By Jennifer Martinez - 07/05/12 06:19 PM EDT
Texas Rep. Ron Paul and his son, freshman Sen. Rand PaulRand PaulTrump, Clinton boost Snapchat spending Clinton enjoying edge over Trump in Silicon Valley Trump gets little backing from Silicon Valley MORE (Ky.), are expected to back a new online manifesto from the Campaign for Liberty that decries government regulation of the Internet.
The manifesto by the Paul-supported libertarian group lists a set of eight questions they say should be kept in mind when new Internet rules are being considered, and claims that so-called Internet collectivists are using terms like "Internet freedom" to push for more government regulation.
BuzzFeed first reported the story and cited Paul aides saying the manifesto will be a chief policy issue for the two lawmakers.
The Campaign for Liberty echoed the sentiment.
“Along with our top priority of auditing and ending the Federal Reserve, C4L plans to bring the same passion and effort to this battle to protect freedom on the Internet,” Matt Hawes, vice president of the Campaign for Liberty, said in an email.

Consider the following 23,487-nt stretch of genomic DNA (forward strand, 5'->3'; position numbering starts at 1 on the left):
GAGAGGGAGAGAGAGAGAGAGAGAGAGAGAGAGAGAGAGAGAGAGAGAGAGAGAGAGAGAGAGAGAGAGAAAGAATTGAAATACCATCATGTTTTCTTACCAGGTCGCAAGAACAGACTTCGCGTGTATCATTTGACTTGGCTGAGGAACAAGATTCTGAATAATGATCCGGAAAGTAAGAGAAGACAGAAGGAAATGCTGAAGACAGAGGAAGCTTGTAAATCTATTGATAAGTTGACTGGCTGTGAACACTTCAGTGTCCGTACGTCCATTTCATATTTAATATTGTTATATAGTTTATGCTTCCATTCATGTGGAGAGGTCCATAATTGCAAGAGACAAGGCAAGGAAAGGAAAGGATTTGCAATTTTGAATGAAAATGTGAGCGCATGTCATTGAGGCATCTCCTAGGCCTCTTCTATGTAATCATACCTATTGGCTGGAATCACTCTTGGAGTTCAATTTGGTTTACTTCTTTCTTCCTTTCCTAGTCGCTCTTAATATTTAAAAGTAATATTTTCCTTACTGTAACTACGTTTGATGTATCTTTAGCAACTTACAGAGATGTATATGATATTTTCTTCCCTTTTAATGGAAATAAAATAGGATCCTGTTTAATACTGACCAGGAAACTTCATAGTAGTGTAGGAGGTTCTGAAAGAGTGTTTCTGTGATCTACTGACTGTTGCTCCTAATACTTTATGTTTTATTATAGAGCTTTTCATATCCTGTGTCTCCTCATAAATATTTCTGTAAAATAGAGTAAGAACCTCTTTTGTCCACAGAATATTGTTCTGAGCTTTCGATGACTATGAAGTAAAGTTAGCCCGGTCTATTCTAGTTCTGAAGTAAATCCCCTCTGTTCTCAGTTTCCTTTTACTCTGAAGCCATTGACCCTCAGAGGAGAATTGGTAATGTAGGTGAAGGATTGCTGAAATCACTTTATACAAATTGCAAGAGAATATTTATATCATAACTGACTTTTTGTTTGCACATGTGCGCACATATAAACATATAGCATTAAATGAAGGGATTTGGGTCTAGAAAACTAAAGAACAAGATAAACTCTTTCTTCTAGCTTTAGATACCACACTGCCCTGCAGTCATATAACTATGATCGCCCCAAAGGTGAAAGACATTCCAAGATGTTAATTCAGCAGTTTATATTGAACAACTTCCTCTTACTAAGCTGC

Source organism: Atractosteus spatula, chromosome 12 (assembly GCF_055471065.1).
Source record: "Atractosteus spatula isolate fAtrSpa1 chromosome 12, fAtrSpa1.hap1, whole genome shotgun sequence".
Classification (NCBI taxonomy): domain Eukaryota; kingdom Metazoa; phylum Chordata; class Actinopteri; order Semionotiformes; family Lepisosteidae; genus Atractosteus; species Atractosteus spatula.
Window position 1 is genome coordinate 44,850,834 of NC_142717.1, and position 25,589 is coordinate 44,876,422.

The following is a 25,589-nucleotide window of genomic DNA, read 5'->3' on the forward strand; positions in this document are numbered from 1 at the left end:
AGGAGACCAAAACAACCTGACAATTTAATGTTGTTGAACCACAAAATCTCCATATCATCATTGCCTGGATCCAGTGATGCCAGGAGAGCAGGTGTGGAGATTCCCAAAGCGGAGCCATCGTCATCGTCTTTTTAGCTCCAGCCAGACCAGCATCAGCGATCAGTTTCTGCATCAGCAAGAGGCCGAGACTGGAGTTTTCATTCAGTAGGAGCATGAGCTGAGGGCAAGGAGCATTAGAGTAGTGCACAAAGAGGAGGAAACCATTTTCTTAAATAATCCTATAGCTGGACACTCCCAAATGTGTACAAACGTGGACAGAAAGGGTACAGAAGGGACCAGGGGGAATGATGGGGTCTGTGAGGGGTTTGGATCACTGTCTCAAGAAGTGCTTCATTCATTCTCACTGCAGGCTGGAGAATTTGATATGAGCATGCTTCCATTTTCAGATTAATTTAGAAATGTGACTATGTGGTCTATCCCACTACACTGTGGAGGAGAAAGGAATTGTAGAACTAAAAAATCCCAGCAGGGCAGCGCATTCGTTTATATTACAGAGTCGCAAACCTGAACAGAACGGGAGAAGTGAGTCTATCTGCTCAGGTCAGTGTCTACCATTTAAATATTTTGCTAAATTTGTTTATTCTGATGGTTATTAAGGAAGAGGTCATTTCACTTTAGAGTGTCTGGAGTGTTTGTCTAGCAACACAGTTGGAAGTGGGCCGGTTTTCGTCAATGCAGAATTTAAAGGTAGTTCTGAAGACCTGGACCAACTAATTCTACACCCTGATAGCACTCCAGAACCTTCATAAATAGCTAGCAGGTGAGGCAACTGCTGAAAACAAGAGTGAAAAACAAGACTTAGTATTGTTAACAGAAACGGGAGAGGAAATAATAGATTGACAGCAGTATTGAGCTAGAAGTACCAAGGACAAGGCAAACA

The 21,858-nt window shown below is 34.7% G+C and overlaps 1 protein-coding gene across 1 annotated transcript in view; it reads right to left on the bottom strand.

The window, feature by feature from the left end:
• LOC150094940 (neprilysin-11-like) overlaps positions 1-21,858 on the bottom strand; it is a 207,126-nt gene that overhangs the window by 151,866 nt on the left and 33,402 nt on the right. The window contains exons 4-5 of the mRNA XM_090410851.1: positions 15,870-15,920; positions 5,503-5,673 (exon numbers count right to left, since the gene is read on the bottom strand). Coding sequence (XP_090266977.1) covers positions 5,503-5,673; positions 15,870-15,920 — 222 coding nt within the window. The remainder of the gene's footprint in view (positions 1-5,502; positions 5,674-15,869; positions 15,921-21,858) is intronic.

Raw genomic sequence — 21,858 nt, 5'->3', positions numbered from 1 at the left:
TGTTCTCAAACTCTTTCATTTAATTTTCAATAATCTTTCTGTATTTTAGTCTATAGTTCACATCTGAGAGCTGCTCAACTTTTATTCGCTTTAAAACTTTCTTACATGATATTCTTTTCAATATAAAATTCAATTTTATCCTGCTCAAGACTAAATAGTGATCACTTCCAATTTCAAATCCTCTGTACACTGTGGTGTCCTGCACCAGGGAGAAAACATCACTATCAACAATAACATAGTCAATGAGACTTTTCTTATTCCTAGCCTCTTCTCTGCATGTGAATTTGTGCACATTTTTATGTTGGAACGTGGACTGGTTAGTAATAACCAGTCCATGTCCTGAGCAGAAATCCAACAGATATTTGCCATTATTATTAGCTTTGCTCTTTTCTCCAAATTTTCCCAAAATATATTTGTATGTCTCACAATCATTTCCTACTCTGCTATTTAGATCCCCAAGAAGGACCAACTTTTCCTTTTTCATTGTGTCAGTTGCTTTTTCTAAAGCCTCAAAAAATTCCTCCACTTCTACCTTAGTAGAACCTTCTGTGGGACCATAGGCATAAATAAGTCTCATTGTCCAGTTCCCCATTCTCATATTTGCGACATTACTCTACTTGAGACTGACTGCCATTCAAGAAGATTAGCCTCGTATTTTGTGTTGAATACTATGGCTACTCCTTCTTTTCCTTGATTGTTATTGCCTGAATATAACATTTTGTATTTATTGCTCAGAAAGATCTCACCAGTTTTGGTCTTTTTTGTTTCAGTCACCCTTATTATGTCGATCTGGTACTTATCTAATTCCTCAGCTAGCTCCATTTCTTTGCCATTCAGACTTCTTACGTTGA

The release of the manifesto comes after Internet advocacy groups published two separate declarations on Internet policy earlier this week. One, backed by net-neutrality supporters Free Press and Public Knowledge, listed a set of principles intended to protect a free and open Internet.
The Campaign for Liberty document, on the other hand, takes issue with net neutrality and efforts by advocacy groups to get the government involved in how the private sector manages the Web. It warns that a “dangerous brew of wealthy, international [non-governmental organizations], progressive do-gooders, corporate cronies and sympathetic political elites” are using terms like "openness" and "neutrality" to achieve this goal.
“They are masters at hijacking the language of freedom and liberty to disingenuously push for more centralized control,” the manifesto reads. “ 'Openness' means government control of privately owned infrastructure. 'Net neutrality' means government acting as arbiter and enforcer of what it deems to be 'neutral.' ”
The Texas congressman has been a vocal opponent of new Internet regulation and sided with a bipartisan group of lawmakers that fought against the controversial Stop Online Piracy Act. Paul’s stance on the anti-piracy bill was lauded by Web companies and Internet activists who argued that the bill would hamper innovation and encourage censorship on the Internet.